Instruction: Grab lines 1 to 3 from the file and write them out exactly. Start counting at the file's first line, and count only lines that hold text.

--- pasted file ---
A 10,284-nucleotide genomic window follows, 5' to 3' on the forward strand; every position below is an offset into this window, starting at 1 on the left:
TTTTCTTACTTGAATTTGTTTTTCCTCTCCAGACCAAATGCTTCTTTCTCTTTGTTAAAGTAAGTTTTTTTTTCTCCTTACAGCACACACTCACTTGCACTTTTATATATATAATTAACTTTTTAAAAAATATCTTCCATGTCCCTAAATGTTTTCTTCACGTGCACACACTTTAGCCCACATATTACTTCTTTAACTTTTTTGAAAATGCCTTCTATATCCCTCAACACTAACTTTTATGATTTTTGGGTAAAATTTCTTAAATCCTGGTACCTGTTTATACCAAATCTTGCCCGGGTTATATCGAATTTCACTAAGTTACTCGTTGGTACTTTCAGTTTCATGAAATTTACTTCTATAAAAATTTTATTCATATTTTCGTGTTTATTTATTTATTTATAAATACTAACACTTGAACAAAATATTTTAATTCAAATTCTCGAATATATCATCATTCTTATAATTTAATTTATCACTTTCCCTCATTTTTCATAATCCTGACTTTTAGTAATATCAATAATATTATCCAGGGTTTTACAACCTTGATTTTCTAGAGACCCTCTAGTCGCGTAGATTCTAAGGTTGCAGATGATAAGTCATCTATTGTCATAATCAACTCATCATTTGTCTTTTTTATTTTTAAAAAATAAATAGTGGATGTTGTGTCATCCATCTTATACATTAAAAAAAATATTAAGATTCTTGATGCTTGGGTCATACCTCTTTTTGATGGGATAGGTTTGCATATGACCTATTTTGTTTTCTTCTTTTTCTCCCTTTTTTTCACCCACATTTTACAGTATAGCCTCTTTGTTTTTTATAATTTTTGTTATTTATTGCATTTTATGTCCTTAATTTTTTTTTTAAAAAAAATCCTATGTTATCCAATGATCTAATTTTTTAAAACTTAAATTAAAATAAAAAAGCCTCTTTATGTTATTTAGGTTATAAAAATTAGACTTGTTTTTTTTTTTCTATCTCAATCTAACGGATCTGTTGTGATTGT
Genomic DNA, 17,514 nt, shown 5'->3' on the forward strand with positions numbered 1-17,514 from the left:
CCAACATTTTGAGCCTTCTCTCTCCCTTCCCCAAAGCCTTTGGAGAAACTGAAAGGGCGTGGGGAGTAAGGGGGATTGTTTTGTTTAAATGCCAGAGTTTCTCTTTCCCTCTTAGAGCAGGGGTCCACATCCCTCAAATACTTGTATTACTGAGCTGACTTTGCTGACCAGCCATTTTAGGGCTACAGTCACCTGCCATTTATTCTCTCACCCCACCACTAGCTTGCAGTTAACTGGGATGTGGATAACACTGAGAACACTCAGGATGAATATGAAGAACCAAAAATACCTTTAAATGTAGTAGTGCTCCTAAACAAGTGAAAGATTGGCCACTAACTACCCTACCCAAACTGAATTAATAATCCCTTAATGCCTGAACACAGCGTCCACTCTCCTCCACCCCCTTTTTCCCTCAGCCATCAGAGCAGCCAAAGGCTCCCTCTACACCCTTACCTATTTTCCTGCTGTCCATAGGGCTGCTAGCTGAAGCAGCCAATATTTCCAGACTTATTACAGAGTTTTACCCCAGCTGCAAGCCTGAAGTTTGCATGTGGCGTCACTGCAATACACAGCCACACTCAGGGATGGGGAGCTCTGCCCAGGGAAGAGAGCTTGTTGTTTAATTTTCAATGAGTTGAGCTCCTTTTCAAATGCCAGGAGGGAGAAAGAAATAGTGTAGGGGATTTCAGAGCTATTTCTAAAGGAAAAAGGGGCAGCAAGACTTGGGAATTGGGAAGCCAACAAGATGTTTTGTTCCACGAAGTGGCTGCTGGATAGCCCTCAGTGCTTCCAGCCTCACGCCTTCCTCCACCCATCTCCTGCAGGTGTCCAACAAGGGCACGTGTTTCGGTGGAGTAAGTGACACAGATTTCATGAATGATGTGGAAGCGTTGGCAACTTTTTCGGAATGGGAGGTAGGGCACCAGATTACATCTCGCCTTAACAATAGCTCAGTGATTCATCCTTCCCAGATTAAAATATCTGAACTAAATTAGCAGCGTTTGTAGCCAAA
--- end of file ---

A 10,284-nucleotide genomic window follows, 5' to 3' on the forward strand; every position below is an offset into this window, starting at 1 on the left:
TTTTCTTACTTGAATTTGTTTTTCCTCTCCAGACCAAATGCTTCTTTCTCTTTGTTAAAGTAAGTTTTTTTTTCTCCTTACAGCACACACTCACTTGCACTTTTATATATATAATTAACTTTTTAAAAAATATCTTCCATGTCCCTAAATGTTTTCTTCACGTGCACACACTTTAGCCCACATATTACTTCTTTAACTTTTTTGAAAATGCCTTCTATATCCCTCAACACTAACTTTTATGATTTTTGGGTAAAATTTCTTAAATCCTGGTACCTGTTTATACCAAATCTTGCCCGGGTTATATCGAATTTCACTAAGTTACTCGTTGGTACTTTCAGTTTCATGAAATTTACTTCTATAAAAATTTTATTCATATTTTCGTGTTTATTTATTTATTTATAAATACTAACACTTGAACAAAATATTTTAATTCAAATTCTCGAATATATCATCATTCTTATAATTTAATTTATCACTTTCCCTCATTTTTCATAATCCTGACTTTTAGTAATATCAATAATATTATCCAGGGTTTTACAACCTTGATTTTCTAGAGACCCTCTAGTCGCGTAGATTCTAAGGTTGCAGATGATAAGTCATCTATTGTCATAATCAACTCATCATTTGTCTTTTTTATTTTTAAAAAATAAATAGTGGATGTTGTGTCATCCATCTTATACATTAAAAAAAATATTAAGATTCTTGATGCTTGGGTCATACCTCTTTTTGATGGGATAGGTTTGCATATGACCTATTTTGTTTTCTTCTTTTTCTCCCTTTTTTTCACCCACATTTTACAGTATAGCCTCTTTGTTTTTTATAATTTTTGTTATTTATTGCATTTTATGTCCTTAATTTTTTTTTTAAAAAAAATCCTATGTTATCCAATGATCTAATTTTTTAAAACTTAAATTAAAATAAAAAAGCCTCTTTATGTTATTTAGGTTATAAAAATTAGACTTGTTTTTTTTTTTCTATCTCAATCTAACGGATCTGTTGTGATTGT
Genomic DNA, 17,514 nt, shown 5'->3' on the forward strand with positions numbered 1-17,514 from the left: